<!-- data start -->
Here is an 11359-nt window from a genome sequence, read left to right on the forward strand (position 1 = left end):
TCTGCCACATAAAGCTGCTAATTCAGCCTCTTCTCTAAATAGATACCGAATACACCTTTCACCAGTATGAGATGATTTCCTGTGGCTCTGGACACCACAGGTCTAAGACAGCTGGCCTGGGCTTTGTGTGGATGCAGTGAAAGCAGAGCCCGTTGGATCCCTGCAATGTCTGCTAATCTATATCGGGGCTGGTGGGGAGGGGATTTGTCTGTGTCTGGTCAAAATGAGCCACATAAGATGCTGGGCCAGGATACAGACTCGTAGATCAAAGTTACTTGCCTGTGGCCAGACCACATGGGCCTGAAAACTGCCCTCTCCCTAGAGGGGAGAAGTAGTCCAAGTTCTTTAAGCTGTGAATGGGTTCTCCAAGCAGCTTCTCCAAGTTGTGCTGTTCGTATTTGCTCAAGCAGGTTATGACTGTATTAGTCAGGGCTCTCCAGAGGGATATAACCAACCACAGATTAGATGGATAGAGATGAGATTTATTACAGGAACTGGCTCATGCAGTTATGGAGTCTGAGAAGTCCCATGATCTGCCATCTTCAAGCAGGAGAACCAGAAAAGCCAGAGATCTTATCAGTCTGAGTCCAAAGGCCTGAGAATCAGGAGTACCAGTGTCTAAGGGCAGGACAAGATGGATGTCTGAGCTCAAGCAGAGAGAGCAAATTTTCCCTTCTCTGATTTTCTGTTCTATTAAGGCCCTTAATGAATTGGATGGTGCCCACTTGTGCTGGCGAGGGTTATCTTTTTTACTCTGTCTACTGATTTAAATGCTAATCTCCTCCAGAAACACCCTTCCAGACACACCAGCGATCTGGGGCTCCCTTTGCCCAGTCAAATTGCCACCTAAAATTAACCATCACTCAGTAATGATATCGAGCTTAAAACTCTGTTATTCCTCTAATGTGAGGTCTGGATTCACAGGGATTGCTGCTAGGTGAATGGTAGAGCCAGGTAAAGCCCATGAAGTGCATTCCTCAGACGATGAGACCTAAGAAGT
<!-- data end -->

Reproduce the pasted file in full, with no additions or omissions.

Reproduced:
Here is an 11359-nt window from a genome sequence, read left to right on the forward strand (position 1 = left end):
TCTGCCACATAAAGCTGCTAATTCAGCCTCTTCTCTAAATAGATACCGAATACACCTTTCACCAGTATGAGATGATTTCCTGTGGCTCTGGACACCACAGGTCTAAGACAGCTGGCCTGGGCTTTGTGTGGATGCAGTGAAAGCAGAGCCCGTTGGATCCCTGCAATGTCTGCTAATCTATATCGGGGCTGGTGGGGAGGGGATTTGTCTGTGTCTGGTCAAAATGAGCCACATAAGATGCTGGGCCAGGATACAGACTCGTAGATCAAAGTTACTTGCCTGTGGCCAGACCACATGGGCCTGAAAACTGCCCTCTCCCTAGAGGGGAGAAGTAGTCCAAGTTCTTTAAGCTGTGAATGGGTTCTCCAAGCAGCTTCTCCAAGTTGTGCTGTTCGTATTTGCTCAAGCAGGTTATGACTGTATTAGTCAGGGCTCTCCAGAGGGATATAACCAACCACAGATTAGATGGATAGAGATGAGATTTATTACAGGAACTGGCTCATGCAGTTATGGAGTCTGAGAAGTCCCATGATCTGCCATCTTCAAGCAGGAGAACCAGAAAAGCCAGAGATCTTATCAGTCTGAGTCCAAAGGCCTGAGAATCAGGAGTACCAGTGTCTAAGGGCAGGACAAGATGGATGTCTGAGCTCAAGCAGAGAGAGCAAATTTTCCCTTCTCTGATTTTCTGTTCTATTAAGGCCCTTAATGAATTGGATGGTGCCCACTTGTGCTGGCGAGGGTTATCTTTTTTACTCTGTCTACTGATTTAAATGCTAATCTCCTCCAGAAACACCCTTCCAGACACACCAGCGATCTGGGGCTCCCTTTGCCCAGTCAAATTGCCACCTAAAATTAACCATCACTCAGTAATGATATCGAGCTTAAAACTCTGTTATTCCTCTAATGTGAGGTCTGGATTCACAGGGATTGCTGCTAGGTGAATGGTAGAGCCAGGTAAAGCCCATGAAGTGCATTCCTCAGACGATGAGACCTAAGAAGT